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Edible Forest Gardening

Updated on September 26, 2014

What the Heck Is an Edible Forest Garden?

"I don't like formal gardens. I like wild nature. It's just the wilderness instinct in me, I guess."
Walt Disney

That is a fair question! It is the art and science of arranging plants together in a forest setting so that they are mutually beneficial to one another, forming their own ecosystem. If planted properly, they can be basically self-sustaining, and provide a bountiful crop year after year.

In such a garden you can grow nuts, fruits, vegetables, herbs and other useful plants, and because they are mutually sustaining, they will provide you with years of crops with little or no care.

The theory behind it is called polyculture, which refers to many different plants growing with multiple layers of vegetation in one area. This theory is the exact opposite of most gardening done in the modern world, normally called monoculture, or unnaturally large plantings of only one species.

A forest garden in the city
A forest garden in the city | Source

Why Grow an Edible Forest Garden?

There are three main reasons for growing such a garden:

· High yields of diverse products

· The garden will be self-sustaining

· The creation of a healthy ecosystem

On a more ethereal level, we refer to a quote by Masanobu Fukuoka, who once said: “The ultimate goal of farming is not the growing of crops, but the cultivation and perfection of human beings.” In other words, growing a forest garden puts us back in touch with nature the way nature was originally designed. Rather than tearing down an ecosystem to plant one crop, we are creating an ecosystem to provide multiple crops for many years, just as nature always has done.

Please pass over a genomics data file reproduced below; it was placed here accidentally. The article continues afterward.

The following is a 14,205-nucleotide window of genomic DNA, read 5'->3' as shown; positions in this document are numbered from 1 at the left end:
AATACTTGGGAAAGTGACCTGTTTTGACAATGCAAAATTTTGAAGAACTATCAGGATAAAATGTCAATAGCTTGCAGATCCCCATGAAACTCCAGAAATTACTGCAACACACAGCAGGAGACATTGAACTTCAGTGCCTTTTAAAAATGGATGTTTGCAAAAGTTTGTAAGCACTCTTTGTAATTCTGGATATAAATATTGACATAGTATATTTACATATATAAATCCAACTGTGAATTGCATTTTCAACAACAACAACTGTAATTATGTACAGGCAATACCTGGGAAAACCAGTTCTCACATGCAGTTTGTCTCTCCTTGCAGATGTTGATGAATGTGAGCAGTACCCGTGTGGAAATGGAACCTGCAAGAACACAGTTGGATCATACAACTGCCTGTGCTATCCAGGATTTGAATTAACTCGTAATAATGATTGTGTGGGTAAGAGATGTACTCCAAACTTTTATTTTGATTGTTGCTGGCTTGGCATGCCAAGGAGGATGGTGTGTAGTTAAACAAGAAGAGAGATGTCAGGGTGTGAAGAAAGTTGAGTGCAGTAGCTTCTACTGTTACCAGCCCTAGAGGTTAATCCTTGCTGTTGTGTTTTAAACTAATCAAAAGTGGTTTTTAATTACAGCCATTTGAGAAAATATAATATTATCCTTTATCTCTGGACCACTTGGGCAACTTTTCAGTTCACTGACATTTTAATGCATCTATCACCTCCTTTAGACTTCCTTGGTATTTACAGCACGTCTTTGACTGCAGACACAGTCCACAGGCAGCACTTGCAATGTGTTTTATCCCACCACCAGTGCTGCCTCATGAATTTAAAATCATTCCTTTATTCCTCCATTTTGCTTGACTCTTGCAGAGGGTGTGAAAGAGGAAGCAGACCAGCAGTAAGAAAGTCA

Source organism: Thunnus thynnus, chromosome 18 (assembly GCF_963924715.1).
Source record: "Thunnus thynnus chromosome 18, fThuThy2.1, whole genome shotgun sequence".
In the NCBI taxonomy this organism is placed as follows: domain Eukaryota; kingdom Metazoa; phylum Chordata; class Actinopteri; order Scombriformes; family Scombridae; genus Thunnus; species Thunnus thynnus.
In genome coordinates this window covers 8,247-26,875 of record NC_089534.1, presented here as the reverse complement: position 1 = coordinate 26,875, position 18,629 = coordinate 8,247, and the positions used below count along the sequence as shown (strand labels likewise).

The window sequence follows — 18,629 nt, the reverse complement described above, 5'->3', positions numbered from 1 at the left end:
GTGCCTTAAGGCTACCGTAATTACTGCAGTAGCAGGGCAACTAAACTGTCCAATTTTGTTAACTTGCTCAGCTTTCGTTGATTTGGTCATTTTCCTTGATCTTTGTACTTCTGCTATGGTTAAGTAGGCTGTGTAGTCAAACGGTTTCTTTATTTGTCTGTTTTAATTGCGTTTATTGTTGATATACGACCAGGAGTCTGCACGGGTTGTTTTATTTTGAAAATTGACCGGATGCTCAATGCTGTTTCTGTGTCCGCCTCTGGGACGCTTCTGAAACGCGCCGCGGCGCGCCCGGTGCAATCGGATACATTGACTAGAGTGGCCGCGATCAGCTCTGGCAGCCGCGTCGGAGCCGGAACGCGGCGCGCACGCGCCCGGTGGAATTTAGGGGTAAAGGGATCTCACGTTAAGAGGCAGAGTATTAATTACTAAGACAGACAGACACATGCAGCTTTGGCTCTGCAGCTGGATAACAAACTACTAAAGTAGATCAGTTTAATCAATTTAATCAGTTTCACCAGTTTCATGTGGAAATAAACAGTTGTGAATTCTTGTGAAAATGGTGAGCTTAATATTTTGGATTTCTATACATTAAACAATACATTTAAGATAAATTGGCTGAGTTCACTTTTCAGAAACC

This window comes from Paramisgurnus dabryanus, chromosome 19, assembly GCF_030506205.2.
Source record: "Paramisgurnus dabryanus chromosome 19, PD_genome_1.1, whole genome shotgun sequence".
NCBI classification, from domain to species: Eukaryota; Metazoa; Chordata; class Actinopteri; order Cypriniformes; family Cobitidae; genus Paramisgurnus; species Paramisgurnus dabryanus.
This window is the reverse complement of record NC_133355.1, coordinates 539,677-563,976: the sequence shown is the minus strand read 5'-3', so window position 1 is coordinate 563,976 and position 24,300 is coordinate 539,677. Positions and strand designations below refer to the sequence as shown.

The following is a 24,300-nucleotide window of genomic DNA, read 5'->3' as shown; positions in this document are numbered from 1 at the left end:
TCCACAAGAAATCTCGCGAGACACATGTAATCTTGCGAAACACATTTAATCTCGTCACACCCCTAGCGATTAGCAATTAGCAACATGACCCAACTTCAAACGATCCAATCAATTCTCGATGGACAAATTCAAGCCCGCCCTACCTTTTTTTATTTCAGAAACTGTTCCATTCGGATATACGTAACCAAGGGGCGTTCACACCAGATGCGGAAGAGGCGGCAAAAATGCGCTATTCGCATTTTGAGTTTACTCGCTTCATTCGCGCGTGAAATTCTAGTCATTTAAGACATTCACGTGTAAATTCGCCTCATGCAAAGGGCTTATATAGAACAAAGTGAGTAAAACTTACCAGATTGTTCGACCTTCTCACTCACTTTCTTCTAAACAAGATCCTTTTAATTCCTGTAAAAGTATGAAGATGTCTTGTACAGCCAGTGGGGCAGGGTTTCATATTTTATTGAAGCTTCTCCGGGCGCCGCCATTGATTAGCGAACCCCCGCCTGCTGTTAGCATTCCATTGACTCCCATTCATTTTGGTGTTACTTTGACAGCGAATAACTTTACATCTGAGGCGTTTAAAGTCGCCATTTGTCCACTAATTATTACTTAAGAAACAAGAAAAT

A video about Living Simple

Where Can You Grow an Edible Forest Garden?

The quick answer is practically anywhere, but generally they are best grown where the natural vegetation is forest, and in particular deciduous forest. In the United States you could easily grow one of these on the East Coast, the areas around the Great Lakes, and from the Rocky Mountains westward to the Pacific Ocean.

It is fairly important to note that forest gardening is not gardening in a forest as much as it is gardening like a forest. You do not need an existing forest to start one of these, and you do not need a lot of land to do so either. An adequate forest garden can be created in a 30x50 foot space or over several acres, making it suitable for city-dwellers as well as rural residents.

Community gardens can incorporate forest gardening
Community gardens can incorporate forest gardening | Source
Designing a forest garden
Designing a forest garden | Source